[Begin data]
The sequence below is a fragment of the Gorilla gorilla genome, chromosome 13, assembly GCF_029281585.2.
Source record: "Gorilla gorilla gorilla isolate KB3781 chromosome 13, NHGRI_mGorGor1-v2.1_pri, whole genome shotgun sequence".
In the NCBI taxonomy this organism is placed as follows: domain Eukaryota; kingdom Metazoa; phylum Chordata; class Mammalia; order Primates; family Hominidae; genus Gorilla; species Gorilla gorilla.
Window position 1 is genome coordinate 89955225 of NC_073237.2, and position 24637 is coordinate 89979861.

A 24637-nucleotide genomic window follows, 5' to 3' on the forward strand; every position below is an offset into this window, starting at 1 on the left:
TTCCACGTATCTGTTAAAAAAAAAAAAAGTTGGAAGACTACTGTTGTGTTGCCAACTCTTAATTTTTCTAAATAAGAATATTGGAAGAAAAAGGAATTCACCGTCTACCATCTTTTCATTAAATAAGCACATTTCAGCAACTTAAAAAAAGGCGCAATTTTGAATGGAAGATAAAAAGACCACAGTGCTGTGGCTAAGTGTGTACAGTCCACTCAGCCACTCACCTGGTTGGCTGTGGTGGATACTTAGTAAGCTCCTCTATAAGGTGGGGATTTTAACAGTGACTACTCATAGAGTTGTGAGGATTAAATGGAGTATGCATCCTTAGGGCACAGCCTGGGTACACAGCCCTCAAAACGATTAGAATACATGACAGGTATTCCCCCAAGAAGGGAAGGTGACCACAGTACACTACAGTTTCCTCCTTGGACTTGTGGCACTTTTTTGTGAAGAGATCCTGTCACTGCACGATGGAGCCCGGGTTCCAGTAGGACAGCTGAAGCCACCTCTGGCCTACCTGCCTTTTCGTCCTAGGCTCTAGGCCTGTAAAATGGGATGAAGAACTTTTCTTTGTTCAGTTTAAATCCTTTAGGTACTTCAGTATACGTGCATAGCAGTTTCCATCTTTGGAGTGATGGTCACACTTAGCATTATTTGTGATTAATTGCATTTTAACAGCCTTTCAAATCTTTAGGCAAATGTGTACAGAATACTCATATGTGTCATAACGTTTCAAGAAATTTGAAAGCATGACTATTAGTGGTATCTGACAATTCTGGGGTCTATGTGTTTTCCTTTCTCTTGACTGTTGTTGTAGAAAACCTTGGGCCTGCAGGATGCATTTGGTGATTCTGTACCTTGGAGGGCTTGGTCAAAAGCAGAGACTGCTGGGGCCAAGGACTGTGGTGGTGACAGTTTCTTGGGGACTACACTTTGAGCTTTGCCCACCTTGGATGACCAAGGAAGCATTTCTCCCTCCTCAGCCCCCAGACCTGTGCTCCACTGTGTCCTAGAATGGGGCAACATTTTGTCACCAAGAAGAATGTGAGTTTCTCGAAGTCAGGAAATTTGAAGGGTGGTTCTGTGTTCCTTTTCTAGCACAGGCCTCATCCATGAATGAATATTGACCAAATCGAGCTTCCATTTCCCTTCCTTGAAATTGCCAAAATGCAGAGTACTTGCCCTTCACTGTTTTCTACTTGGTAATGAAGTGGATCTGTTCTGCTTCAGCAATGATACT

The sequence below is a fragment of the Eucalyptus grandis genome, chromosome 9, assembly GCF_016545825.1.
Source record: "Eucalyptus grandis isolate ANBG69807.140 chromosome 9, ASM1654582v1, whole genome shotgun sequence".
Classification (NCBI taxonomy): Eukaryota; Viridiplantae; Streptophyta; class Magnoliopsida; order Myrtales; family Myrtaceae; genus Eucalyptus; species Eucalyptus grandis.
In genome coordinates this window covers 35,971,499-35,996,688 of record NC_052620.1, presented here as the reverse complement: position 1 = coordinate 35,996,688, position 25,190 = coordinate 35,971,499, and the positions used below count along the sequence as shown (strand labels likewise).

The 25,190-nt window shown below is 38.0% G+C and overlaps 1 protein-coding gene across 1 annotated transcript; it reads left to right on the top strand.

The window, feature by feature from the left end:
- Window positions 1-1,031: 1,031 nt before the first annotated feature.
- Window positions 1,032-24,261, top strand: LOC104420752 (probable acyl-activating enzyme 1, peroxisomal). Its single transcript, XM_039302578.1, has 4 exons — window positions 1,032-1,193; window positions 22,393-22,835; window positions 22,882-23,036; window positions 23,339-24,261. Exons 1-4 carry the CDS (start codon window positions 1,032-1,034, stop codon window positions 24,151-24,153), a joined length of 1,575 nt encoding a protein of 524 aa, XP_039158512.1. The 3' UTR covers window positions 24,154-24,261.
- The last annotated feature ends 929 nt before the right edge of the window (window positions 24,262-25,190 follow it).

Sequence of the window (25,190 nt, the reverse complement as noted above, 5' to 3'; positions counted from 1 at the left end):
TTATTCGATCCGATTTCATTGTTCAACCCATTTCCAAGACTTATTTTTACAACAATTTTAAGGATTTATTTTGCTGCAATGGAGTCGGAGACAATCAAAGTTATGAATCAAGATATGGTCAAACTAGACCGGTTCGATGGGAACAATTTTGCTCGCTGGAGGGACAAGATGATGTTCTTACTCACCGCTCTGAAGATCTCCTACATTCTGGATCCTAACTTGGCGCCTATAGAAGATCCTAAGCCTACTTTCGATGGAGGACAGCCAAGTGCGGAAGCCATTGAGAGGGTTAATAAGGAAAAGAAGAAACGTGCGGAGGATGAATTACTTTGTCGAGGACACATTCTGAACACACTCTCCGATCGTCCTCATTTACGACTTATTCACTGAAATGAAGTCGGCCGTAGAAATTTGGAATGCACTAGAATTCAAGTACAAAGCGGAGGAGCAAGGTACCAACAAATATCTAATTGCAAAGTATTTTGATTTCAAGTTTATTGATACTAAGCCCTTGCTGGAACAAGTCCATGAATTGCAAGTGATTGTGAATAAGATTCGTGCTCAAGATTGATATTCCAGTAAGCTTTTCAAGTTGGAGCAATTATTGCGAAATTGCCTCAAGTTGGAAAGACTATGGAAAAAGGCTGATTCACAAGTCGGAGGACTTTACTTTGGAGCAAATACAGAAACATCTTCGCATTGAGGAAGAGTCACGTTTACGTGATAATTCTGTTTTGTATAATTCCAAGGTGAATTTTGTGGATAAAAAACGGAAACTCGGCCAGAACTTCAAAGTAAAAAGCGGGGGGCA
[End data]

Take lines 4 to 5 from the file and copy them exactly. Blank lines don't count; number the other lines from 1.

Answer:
Window position 1 is genome coordinate 89955225 of NC_073237.2, and position 24637 is coordinate 89979861.

A 24637-nucleotide genomic window follows, 5' to 3' on the forward strand; every position below is an offset into this window, starting at 1 on the left: